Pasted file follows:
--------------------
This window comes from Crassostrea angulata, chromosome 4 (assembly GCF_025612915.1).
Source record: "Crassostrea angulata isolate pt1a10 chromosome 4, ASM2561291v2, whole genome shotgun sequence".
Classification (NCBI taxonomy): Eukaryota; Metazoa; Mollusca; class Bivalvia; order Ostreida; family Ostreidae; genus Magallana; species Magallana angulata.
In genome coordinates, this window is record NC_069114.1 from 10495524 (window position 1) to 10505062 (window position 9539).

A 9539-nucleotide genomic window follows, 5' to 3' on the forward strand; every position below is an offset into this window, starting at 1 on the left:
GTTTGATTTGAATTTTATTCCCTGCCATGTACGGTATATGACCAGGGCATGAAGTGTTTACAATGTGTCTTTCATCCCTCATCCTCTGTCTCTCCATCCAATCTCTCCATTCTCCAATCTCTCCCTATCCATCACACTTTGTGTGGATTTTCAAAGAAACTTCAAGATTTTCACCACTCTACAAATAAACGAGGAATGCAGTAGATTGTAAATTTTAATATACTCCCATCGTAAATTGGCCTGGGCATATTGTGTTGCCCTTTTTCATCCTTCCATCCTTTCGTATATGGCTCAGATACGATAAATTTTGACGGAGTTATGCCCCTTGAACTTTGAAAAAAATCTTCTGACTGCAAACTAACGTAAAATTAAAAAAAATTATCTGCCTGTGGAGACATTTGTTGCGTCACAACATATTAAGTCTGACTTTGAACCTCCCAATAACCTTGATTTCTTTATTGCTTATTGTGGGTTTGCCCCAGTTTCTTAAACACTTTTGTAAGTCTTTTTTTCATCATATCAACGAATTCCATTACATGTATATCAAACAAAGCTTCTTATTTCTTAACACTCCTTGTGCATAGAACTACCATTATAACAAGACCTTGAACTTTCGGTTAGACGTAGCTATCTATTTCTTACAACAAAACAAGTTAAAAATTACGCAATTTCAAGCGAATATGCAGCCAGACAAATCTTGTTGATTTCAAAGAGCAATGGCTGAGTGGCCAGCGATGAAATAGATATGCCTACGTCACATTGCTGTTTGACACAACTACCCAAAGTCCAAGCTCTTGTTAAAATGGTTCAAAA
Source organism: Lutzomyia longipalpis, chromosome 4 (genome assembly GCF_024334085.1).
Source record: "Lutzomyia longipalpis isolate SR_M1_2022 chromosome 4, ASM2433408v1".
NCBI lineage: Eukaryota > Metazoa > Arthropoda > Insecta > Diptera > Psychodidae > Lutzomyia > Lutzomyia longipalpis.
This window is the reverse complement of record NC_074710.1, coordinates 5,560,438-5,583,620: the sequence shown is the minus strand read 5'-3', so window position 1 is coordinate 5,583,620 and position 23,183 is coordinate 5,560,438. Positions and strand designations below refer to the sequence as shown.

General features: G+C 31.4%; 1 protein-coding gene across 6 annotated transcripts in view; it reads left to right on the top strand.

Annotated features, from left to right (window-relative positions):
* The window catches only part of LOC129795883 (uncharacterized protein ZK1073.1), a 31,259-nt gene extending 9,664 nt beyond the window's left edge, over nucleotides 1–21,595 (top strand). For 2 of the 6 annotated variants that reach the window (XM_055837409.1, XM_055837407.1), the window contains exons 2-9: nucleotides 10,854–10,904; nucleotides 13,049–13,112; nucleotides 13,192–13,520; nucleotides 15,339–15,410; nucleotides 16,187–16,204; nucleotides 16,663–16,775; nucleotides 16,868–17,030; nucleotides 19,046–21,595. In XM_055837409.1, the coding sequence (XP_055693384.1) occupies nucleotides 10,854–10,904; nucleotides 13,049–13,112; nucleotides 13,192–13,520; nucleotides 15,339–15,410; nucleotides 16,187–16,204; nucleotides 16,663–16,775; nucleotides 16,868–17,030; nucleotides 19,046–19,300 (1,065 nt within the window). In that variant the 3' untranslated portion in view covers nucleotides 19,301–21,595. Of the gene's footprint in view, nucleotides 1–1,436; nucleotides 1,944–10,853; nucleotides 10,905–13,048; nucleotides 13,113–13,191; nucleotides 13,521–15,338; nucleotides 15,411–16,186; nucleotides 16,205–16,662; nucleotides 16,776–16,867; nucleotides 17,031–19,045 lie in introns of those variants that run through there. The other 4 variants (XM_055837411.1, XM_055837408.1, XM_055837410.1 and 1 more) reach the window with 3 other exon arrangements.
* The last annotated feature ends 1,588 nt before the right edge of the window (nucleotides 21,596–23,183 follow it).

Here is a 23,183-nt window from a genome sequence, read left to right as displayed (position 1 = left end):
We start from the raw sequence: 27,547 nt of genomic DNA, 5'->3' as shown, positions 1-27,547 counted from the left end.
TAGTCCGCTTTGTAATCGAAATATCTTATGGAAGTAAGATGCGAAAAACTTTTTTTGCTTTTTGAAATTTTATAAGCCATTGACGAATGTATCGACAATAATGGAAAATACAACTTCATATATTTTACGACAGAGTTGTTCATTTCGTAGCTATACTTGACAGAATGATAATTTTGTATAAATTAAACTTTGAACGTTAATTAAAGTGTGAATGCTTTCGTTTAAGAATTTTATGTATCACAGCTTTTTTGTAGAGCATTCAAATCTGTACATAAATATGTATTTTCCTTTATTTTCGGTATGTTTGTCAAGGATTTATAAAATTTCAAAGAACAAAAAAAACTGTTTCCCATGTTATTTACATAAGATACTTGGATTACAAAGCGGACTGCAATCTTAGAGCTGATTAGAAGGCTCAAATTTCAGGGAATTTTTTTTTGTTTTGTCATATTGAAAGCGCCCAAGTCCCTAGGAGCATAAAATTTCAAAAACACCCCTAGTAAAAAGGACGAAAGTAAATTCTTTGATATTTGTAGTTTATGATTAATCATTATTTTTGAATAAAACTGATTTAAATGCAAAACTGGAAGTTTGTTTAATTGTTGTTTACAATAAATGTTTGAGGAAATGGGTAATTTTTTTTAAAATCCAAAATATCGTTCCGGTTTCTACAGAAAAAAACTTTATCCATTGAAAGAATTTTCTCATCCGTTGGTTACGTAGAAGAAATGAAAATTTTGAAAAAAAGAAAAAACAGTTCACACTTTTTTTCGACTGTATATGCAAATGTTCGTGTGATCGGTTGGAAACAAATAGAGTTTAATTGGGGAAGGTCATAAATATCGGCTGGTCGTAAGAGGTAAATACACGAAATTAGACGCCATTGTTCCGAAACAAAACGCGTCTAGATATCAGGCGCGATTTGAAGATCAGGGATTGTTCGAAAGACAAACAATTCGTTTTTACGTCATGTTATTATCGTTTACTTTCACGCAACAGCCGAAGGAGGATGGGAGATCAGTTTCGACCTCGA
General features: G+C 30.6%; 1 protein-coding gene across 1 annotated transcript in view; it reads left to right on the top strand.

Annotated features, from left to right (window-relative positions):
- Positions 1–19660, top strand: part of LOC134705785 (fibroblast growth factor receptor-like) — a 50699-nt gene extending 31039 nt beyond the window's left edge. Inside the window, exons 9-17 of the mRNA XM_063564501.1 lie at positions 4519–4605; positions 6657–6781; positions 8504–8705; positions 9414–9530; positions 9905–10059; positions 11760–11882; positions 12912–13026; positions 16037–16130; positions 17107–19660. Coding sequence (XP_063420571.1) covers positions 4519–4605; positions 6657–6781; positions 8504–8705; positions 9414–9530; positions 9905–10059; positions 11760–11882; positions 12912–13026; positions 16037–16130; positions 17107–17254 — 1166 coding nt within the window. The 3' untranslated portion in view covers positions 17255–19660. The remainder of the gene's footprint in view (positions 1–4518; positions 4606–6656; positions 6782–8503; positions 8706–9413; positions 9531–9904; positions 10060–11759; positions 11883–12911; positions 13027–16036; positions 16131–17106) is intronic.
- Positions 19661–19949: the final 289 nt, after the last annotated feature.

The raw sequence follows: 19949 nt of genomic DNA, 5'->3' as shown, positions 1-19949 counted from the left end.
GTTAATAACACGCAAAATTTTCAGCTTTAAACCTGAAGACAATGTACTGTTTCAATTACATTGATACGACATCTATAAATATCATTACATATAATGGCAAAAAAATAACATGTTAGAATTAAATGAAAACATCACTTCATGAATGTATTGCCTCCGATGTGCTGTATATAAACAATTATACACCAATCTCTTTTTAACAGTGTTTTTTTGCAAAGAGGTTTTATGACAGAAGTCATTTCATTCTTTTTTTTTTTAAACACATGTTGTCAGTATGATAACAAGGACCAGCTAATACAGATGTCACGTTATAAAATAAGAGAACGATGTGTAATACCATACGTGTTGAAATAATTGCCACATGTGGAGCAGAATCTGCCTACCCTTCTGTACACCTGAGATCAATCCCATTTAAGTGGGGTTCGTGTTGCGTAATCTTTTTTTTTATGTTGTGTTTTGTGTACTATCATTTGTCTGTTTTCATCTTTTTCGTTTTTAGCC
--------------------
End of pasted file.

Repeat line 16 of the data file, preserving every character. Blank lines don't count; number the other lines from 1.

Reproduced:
We start from the raw sequence: 27,547 nt of genomic DNA, 5'->3' as shown, positions 1-27,547 counted from the left end.